WASHINGTON — The Silicon Valley was legislatively thumped today on the issue
of network neutrality. Again.
After almost two hours of often contentious debate, the Senate Commerce
Committee defeated a measure to insert controversial network neutrality
provisions into the panel’s ambitious telecom reform legislation.
Republican Senator Olympia Snow joined the 10 Democrats on the panel to
vote for the amendment. The remaining 11 Republicans voted against the
amendment. Under the Senate rules, a tie is the same as a loss.
Snowe and Byron Dorgan (D-N.D.) sponsored the amendment that would have
made it illegal for broadband providers to discriminate “in the carriage
and treatment of Internet traffic based on the source, destination or
ownership of such traffic.”
Instead, the committee endorsed language that refers issues of network
neutrality to the Federal Communications Commission (FCC).
“Those who support [network neutrality] want to use the Internet for their
own end profit,” Committee Chairman Ted Stevens (R-Alaska) said. “Why
shouldn’t we use the FCC as an arbiter until we know what [network
neutrality] really is?”
Stevens’ bill would establish a Consumer Internet Bill of Rights forcing
broadband providers to allow users to run the legal applications and
services of their choice.
Tech titans such as Google, Microsoft and eBay are urging lawmakers to
include strong network neutrality language into any telecom reform bill
ultimately approved by Congress.
They argue the telephone and cable companies’ plan to charge based on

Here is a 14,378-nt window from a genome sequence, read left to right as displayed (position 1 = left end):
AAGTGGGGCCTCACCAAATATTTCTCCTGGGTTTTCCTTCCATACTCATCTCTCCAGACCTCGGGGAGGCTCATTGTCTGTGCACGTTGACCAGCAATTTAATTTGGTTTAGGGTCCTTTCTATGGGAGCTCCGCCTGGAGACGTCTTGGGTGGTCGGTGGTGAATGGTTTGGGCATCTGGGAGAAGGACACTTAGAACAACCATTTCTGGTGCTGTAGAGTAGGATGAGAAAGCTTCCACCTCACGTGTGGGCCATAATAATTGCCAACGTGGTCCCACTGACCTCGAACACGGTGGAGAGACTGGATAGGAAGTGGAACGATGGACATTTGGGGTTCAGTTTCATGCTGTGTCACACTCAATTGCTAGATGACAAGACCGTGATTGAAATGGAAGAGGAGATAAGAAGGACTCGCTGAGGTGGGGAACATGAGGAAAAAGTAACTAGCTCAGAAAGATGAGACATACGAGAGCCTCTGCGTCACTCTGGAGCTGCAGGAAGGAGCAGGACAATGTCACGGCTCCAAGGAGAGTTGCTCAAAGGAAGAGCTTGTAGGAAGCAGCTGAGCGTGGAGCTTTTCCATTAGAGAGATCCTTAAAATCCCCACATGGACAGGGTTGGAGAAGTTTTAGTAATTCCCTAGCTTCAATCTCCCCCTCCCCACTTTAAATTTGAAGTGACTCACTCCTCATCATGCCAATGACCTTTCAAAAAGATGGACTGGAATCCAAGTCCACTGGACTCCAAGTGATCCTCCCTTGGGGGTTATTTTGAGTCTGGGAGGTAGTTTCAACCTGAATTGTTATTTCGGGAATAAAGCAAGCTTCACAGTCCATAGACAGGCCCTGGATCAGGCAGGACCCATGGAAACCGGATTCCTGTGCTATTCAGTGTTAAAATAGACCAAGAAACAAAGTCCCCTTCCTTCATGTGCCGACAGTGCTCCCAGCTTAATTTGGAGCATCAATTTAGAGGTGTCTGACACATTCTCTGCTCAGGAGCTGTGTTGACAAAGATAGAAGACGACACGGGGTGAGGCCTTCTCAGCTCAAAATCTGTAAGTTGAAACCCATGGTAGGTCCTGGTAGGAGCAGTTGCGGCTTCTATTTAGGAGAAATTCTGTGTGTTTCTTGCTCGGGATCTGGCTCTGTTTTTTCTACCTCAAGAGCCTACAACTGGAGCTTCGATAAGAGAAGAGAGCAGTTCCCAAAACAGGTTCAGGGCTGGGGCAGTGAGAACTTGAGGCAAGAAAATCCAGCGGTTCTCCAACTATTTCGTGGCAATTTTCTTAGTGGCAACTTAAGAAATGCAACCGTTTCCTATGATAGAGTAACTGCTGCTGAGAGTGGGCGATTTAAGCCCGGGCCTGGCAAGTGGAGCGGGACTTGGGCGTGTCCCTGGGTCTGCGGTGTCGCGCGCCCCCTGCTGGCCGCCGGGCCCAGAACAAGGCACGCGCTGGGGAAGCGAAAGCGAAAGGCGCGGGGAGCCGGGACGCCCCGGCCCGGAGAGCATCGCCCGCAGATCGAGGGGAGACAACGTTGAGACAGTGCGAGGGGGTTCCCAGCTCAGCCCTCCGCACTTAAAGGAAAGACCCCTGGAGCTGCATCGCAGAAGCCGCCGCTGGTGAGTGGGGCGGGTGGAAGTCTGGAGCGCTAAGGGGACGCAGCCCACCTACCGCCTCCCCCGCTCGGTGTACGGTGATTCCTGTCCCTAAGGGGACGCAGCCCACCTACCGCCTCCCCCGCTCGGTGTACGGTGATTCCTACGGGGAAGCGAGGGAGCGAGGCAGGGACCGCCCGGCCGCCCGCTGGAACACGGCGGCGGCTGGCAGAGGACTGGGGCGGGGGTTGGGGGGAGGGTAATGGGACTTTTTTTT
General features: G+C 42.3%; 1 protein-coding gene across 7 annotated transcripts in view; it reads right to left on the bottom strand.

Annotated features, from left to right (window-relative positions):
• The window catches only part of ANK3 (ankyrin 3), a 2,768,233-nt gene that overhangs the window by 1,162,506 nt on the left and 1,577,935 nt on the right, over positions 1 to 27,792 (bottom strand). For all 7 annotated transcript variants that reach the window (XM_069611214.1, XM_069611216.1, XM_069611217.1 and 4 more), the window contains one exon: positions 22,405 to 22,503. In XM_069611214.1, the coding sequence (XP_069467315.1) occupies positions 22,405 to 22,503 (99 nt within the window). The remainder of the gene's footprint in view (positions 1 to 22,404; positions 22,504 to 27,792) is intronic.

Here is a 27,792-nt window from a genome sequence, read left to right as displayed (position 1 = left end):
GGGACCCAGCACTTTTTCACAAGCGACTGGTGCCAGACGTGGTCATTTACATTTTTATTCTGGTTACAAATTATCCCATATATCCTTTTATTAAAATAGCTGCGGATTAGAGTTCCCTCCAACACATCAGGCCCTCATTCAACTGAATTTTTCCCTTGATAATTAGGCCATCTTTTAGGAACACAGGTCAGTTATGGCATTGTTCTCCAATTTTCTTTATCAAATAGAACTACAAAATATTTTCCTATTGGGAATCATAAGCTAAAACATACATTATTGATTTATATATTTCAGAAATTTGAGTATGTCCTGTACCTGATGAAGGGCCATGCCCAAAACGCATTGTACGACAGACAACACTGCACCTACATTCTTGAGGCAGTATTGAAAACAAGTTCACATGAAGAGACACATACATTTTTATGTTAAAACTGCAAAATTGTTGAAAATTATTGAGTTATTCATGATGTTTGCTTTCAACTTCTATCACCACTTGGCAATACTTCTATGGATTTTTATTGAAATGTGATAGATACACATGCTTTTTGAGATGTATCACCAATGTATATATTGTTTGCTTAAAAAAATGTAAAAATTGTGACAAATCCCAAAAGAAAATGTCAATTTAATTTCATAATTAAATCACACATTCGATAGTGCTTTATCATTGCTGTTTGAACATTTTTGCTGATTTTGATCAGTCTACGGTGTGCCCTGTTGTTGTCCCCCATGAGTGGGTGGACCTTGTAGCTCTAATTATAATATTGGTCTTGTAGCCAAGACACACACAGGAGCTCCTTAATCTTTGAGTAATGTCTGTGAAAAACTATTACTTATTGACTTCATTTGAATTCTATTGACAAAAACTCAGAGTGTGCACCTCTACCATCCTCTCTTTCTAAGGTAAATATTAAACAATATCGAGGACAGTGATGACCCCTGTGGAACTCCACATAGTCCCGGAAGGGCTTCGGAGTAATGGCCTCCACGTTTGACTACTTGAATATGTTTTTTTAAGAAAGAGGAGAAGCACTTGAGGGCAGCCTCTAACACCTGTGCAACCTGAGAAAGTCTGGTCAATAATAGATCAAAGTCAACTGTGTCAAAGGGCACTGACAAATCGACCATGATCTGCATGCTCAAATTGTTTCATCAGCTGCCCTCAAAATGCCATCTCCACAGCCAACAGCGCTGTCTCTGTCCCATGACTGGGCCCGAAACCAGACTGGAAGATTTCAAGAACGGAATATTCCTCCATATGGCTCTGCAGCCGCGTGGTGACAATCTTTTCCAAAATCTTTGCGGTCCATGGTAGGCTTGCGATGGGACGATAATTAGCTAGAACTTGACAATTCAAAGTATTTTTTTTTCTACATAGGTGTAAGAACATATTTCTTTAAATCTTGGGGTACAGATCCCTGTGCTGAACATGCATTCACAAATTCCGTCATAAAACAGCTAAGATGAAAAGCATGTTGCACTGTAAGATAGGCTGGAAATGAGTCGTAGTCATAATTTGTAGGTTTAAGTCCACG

bandwidth consumption will create a two-tiered Internet with a fast lane for
those who can afford it and a slow lane for those who can’t.
“Broadband operators will be able to pick winners and losers,” Snowe said.
“That is the cable model. Do we want that to be the Internet model?”
The bill now moves to the full Senate for a vote.
The House of Representatives passed its own
version of telecom reform on June 9, also leaving issues of network
neutrality to the FCC.
The industry argues statutory language is necessary to guarantee
non-discriminatory network traffic management since telephone and cable
broadband services are no longer bound by the common carrier regulations
ruling the dialup Internet world.
Freed from the common carrier obligations through a series of court
decisions and FCC rulings, broadband providers such as Verizon and AT&T are
seeking the new pricing scheme in order to maximize their return on their
expensive fiber-optic systems.
After more than a year of back-room “listening sessions” with a wide range
of stakeholders, Stevens released a draft
telecom reform bill to Democrats on May 2.
Sen. Daniel Inouye, the ranking Democrat on the panel, tepidly co-sponsored
the effort to get the ball rolling but noted his endorsement was not a
“demonstration of support for the bill itself.”
By the time Stevens convened the markup last week, more than 200 amendments
had been submitted, including a “substitute bill” from Inouye.